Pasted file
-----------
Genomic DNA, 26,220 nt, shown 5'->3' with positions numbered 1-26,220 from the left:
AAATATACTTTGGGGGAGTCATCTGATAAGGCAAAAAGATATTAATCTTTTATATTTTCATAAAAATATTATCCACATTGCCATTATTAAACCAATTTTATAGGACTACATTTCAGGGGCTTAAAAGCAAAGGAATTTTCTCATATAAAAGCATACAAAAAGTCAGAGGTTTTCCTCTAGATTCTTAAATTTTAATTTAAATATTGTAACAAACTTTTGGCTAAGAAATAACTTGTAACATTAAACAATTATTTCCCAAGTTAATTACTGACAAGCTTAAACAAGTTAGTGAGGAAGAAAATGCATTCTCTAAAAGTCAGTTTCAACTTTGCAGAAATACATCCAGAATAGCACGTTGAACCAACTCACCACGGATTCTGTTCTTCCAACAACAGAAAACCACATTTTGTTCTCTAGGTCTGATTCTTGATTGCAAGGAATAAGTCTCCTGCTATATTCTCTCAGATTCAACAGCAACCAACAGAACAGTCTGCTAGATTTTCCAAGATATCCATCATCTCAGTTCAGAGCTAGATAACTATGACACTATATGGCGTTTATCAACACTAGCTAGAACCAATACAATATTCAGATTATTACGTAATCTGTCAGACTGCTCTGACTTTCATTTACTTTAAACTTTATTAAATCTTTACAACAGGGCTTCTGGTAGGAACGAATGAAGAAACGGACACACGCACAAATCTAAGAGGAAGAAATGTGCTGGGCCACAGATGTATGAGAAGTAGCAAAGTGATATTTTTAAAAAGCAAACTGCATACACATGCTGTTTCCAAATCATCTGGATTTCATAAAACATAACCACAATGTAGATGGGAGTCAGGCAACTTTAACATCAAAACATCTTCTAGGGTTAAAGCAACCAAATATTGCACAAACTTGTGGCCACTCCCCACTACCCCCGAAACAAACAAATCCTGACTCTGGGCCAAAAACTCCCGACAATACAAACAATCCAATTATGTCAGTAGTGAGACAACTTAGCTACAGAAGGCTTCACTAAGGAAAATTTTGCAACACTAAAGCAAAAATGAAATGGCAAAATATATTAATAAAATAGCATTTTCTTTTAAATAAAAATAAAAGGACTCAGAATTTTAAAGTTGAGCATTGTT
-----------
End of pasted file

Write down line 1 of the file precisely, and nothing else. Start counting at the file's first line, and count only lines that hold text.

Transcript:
Genomic DNA, 26,220 nt, shown 5'->3' with positions numbered 1-26,220 from the left: